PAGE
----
Over the course the past couple of weeks, I have been having the strangest anxiety attacks. Granted, I have had them before I set off on my teaching career. But this new round of anxiety is hitting me at all hours of the day and night. I've been waking up in the middle of the night, covered in sweat, and fixated on the problems that I'm encountering at school. Even getting in my car and driving to school has been fraught with overwhelming dread for what the day has in store.
I'm sure that a large part of my generalized anxiety is premised on a few discreet factors:
1. My class of all boys wholly monopolizes my time. Between behavioral interventions, attempting to lesson plan for amazingly diverse learning abilities, and dealing with the day to day shit of writing up their infractions, calling homes, and consulting with the support team, I never have a chance to sit down and actually do any work during my preps. Moby (not his real name), the student that I kicked out of class last Friday for his prolonged refusal to take his assigned seat, pulled the same crap on Tuesday. I'm done with this crazy insubordinate behavior and had him removed again. The security officer looks at me like I'm crazy, but I can't get a thing done while he is in my room, and I'm not negotiating with a 13 year old. Now, I know the school is not pleased with this, and I have informed everyone that "this is just about taking a damn seat; no more, no less; child is welcome back in my classroom at anytime when he can follow this simple directive." The school psychologist (who I love) told me to have him sent to his counselor or her. Believe me, I care greatly about this group of boys, even with all of their dysfunctions and crude behavior. But the constant physical fighting and boisterous behavior is grating on my last nerve. I have students that need intensive remediation, and I need to have the class in some degree of order. When Moby is gone, I get some great work out of these kids. I really think that some of my lowest functioning have real potential for improvement for the year.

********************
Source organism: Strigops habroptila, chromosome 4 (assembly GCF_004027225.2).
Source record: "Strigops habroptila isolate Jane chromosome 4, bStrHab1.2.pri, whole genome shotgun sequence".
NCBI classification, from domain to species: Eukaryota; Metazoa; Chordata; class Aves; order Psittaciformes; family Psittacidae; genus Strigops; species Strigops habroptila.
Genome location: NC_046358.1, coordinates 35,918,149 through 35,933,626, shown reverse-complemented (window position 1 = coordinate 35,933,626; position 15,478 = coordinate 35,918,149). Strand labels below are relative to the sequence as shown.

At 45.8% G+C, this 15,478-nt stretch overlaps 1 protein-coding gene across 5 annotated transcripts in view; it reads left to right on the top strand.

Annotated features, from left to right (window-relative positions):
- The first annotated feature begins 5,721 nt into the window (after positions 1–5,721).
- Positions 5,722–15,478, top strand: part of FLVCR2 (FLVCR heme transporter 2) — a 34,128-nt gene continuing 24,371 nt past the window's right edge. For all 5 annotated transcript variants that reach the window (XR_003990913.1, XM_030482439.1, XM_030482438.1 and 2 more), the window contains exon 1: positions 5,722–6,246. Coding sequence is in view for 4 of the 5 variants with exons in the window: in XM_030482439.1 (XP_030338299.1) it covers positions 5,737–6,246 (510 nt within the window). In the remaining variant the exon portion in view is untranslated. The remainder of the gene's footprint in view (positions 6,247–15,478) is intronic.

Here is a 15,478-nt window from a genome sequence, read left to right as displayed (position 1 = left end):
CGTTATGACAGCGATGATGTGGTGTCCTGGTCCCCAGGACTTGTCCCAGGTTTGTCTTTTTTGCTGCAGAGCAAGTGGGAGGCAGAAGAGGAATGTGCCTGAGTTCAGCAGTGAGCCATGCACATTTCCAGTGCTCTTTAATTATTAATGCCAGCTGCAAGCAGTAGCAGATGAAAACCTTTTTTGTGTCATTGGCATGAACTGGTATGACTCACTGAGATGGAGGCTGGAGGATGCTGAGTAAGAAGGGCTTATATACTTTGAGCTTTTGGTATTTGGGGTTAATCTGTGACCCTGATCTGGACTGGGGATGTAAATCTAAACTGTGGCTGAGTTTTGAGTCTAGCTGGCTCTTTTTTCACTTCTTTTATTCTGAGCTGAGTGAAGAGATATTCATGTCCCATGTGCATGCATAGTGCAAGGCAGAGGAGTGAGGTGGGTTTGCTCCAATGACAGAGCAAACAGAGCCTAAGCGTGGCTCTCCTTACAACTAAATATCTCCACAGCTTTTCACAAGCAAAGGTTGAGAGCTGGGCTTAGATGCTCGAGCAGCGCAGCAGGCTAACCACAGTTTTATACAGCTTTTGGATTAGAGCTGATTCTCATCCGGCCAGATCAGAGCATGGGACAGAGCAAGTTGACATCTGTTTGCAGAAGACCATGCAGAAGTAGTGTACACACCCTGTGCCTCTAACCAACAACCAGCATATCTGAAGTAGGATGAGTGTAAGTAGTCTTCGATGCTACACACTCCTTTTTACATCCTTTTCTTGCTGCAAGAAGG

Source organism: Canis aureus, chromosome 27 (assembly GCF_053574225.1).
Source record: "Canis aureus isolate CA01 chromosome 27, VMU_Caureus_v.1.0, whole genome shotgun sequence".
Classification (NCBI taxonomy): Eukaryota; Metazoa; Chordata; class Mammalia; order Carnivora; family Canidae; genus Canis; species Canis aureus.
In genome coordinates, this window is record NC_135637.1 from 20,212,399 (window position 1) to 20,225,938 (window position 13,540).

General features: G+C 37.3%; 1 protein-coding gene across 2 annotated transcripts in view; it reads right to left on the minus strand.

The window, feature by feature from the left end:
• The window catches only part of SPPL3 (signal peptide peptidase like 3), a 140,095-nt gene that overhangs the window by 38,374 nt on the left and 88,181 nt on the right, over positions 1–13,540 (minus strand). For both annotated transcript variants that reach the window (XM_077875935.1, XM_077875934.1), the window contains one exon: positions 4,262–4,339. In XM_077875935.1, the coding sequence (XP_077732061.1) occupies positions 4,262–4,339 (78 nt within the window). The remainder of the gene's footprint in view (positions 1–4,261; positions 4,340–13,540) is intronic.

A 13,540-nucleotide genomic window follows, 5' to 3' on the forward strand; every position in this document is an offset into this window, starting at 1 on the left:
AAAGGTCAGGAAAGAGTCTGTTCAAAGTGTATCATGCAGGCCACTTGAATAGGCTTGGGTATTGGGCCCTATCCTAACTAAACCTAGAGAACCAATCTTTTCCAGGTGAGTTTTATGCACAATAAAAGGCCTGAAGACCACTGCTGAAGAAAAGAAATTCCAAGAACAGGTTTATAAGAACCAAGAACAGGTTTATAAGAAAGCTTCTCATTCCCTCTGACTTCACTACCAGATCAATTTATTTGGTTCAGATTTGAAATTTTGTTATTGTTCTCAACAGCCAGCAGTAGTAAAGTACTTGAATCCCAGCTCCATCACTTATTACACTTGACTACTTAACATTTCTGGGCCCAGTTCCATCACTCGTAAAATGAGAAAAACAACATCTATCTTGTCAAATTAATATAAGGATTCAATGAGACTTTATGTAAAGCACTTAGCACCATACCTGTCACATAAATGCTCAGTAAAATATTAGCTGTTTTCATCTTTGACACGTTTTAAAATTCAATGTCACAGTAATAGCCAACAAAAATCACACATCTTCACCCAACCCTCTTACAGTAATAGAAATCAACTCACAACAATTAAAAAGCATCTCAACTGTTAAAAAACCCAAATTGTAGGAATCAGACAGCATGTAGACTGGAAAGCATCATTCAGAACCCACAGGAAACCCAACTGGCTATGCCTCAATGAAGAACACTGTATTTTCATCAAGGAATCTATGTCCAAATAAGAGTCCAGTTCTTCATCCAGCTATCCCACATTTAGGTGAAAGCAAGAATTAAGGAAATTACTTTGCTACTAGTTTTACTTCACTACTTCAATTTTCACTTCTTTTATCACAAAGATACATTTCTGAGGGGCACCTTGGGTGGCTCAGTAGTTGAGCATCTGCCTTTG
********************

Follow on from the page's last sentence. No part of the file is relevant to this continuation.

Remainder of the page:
2. Lesson planning is terribly difficult when you have students that are pre-literate sitting next to students that are at grade level. I'm now at the point in Social Studies that I have to PowerPoint every lesson, with lots of visuals and read-alouds, in an effort to reach all the levels in my class. PP's take a LOT of time. As for ELA, it's even more complicated. And in that regard, I'm all over the place in terms of material. These kids have gotten pretty good at hiding their disabilities, and even though it's mid-October, I'm just getting a handle on assessing their strengths and weaknesses.
3. Dealing with my para-pros is getting tense. I'm not comfortable being their direct supervisor, even though I've been directed to by the administration. It's a crappy job in some cases, and I admire those paras that rise to the occasion. However, I have to start being a little more proactive in setting my expectations. One of the 1:1 paras decided on Tuesday to interject and instruct, more than frequently, during a guided reading. Not cool.
Tomorrow is Friday, and while I love the holidays, it really interferes with lesson planning. I think a shrink visit is in order. I'm drowning and not wearing a life vest.